Since 1998 when Dennis Whipple began GREAT Theatre, the community has benefitted greatly from the exceptional quality shows put on by dedicated actors, directors, and crewmembers each season. What began as a children’s theatre had blossomed into an organization performing a vast range of shows to entertain and enlighten the entire family. GREAT’s mission is to bind the community together through shared theater experiences, and they have a vision to ensure everyone in the Central Minnesota community will have access to the transformative power of the arts. GREAT Theatre has enjoyed wonderful success, and it is all due to the dedication of volunteers and the support of our community. Saint Cloud and the surrounding area is passionate about the arts, and has helped GREAT to build their World Headquarters in Waite Park. The GREAT Theatre World Headquarters is the first of its kind in MN, featuring rehearsal halls, a scene shop, a costume shop, and an administrative office. GREAT is also working on building a learning lab to share the magic of live theatre with people of all ages. Performing over 120 shows and counting, you can find GREAT Productions performing at phenomenal local venues including the majestic Paramount Theatre in downtown Saint Cloud, the Stephen B. Humphrey Theater on the campus of Saint John’s University, and other wonderful venues. The shows, thanks to the passion and talent of hundreds of volunteers are often compared to Broadway shows, and each season offers something new for the entire family. GREAT Theatre is passionate about our community and is an active participant in the betterment of our cities and the residents of them. GREAT is a proud member of United Arts of Central Minnesota. GREAT actors often share their talent and skill for local causes, and weekly summer camps for children of varied ages introduce the wonder of live theatre early. These camps, along with GREAT shows build confidence and encourage people to achieve their dreams. Whether you are interested in seeing a show, volunteering your time behind the scenes, or would love to audition for a role, more information is available on GREAT’s website at www.greattheatre.org. You can also reach them by phone at (320) 258-2728. We are fortunate to have such a quality community theatre in our area, and checking out all that GREAT Theatre has to offer is certainly worthwhile.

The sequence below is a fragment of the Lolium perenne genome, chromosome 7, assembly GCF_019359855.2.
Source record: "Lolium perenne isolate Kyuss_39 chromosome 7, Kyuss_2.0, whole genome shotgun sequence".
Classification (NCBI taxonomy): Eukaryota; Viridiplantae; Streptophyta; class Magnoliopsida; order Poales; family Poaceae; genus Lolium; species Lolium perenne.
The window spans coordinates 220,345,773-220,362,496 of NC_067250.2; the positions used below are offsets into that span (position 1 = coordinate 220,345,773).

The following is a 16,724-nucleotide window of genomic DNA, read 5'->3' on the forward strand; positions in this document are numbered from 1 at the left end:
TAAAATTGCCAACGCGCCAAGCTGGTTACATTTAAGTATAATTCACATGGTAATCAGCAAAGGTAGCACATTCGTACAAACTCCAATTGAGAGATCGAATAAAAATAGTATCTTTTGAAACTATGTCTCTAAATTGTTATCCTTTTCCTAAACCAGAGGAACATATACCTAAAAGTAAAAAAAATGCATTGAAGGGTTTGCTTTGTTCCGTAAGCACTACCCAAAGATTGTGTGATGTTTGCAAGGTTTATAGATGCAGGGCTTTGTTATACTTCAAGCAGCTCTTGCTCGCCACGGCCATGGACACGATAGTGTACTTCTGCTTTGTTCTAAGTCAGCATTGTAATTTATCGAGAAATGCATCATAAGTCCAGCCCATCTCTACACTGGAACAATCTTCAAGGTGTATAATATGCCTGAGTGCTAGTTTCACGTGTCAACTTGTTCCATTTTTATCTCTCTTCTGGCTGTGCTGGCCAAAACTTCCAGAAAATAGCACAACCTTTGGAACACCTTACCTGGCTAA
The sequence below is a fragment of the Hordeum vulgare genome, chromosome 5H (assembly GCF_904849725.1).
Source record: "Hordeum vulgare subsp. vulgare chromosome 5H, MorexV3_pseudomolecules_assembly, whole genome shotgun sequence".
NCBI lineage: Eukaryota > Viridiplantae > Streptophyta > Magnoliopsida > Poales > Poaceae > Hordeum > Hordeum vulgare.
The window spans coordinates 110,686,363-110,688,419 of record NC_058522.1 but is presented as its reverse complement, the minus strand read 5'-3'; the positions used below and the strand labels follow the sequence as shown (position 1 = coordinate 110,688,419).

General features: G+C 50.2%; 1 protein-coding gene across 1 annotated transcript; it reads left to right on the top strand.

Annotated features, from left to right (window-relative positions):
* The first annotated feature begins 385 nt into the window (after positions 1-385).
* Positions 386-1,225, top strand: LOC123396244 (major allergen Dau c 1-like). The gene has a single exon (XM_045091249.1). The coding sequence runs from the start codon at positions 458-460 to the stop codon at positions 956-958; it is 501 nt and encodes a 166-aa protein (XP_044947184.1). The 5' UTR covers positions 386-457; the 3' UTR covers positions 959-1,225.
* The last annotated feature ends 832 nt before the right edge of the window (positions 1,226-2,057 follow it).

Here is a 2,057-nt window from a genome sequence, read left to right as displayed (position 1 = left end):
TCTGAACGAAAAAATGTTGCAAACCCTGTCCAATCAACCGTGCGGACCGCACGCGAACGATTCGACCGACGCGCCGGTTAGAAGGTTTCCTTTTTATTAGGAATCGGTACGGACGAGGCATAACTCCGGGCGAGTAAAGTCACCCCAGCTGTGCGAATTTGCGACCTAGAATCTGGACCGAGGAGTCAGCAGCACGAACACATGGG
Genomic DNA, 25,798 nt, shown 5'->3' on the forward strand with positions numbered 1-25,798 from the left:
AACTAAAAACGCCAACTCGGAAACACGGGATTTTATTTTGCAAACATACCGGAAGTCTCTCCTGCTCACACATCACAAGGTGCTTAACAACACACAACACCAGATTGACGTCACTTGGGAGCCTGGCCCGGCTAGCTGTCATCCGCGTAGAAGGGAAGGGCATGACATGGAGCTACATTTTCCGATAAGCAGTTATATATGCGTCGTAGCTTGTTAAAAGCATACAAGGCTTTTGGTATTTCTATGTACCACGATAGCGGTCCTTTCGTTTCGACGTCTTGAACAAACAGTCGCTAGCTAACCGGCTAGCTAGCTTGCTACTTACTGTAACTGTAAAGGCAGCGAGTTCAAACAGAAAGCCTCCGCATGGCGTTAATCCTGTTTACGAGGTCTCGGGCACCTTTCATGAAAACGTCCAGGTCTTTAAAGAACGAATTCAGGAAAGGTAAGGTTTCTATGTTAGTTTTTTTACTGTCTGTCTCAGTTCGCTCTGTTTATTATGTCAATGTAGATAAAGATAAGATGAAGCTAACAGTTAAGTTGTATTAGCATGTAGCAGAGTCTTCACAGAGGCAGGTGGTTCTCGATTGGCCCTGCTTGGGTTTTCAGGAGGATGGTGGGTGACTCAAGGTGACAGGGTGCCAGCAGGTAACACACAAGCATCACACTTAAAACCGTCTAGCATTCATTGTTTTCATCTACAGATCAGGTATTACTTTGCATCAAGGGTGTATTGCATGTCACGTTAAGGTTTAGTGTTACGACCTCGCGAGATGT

GREAT